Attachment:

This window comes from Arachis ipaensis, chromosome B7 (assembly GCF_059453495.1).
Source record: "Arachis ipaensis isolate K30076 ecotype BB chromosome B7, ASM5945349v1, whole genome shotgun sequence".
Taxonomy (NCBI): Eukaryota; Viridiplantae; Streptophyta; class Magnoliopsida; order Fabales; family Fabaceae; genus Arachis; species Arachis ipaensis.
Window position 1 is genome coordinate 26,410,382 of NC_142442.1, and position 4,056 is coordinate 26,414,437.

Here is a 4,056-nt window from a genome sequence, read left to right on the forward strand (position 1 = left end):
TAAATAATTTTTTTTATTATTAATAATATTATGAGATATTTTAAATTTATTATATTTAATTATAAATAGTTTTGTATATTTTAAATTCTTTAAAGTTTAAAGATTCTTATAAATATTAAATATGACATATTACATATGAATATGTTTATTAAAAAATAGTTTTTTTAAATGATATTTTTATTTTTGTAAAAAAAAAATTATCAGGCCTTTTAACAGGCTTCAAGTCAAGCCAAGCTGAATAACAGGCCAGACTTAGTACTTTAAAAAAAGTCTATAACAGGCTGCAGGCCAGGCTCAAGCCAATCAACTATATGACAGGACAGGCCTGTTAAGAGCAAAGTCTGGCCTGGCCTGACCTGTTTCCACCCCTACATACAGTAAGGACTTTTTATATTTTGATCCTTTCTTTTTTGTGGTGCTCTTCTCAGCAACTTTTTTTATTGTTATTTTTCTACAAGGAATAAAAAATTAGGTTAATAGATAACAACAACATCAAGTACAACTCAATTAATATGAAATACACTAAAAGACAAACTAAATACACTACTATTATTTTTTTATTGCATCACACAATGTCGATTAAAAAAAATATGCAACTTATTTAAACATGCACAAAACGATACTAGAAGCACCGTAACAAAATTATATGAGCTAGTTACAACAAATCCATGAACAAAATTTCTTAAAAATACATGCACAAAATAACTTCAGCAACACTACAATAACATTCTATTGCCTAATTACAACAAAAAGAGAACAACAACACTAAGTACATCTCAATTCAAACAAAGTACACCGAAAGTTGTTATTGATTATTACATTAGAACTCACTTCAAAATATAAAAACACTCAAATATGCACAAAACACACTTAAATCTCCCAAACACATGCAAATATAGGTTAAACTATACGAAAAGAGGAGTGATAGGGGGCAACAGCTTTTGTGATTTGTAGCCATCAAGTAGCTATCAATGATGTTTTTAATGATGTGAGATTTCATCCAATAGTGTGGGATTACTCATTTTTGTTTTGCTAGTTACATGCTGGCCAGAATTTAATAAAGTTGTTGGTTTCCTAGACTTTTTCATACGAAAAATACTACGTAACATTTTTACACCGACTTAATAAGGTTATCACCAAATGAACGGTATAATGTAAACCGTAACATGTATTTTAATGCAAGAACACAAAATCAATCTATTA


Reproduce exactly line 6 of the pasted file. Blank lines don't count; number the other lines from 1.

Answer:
TAAATAATTTTTTTTATTATTAATAATATTATGAGATATTTTAAATTTATTATATTTAATTATAAATAGTTTTGTATATTTTAAATTCTTTAAAGTTTAAAGATTCTTATAAATATTAAATATGACATATTACATATGAATATGTTTATTAAAAAATAGTTTTTTTAAATGATATTTTTATTTTTGTAAAAAAAAAATTATCAGGCCTTTTAACAGGCTTCAAGTCAAGCCAAGCTGAATAACAGGCCAGACTTAGTACTTTAAAAAAAGTCTATAACAGGCTGCAGGCCAGGCTCAAGCCAATCAACTATATGACAGGACAGGCCTGTTAAGAGCAAAGTCTGGCCTGGCCTGACCTGTTTCCACCCCTACATACAGTAAGGACTTTTTATATTTTGATCCTTTCTTTTTTGTGGTGCTCTTCTCAGCAACTTTTTTTATTGTTATTTTTCTACAAGGAATAAAAAATTAGGTTAATAGATAACAACAACATCAAGTACAACTCAATTAATATGAAATACACTAAAAGACAAACTAAATACACTACTATTATTTTTTTATTGCATCACACAATGTCGATTAAAAAAAATATGCAACTTATTTAAACATGCACAAAACGATACTAGAAGCACCGTAACAAAATTATATGAGCTAGTTACAACAAATCCATGAACAAAATTTCTTAAAAATACATGCACAAAATAACTTCAGCAACACTACAATAACATTCTATTGCCTAATTACAACAAAAAGAGAACAACAACACTAAGTACATCTCAATTCAAACAAAGTACACCGAAAGTTGTTATTGATTATTACATTAGAACTCACTTCAAAATATAAAAACACTCAAATATGCACAAAACACACTTAAATCTCCCAAACACATGCAAATATAGGTTAAACTATACGAAAAGAGGAGTGATAGGGGGCAACAGCTTTTGTGATTTGTAGCCATCAAGTAGCTATCAATGATGTTTTTAATGATGTGAGATTTCATCCAATAGTGTGGGATTACTCATTTTTGTTTTGCTAGTTACATGCTGGCCAGAATTTAATAAAGTTGTTGGTTTCCTAGACTTTTTCATACGAAAAATACTACGTAACATTTTTACACCGACTTAATAAGGTTATCACCAAATGAACGGTATAATGTAAACCGTAACATGTATTTTAATGCAAGAACACAAAATCAATCTATTA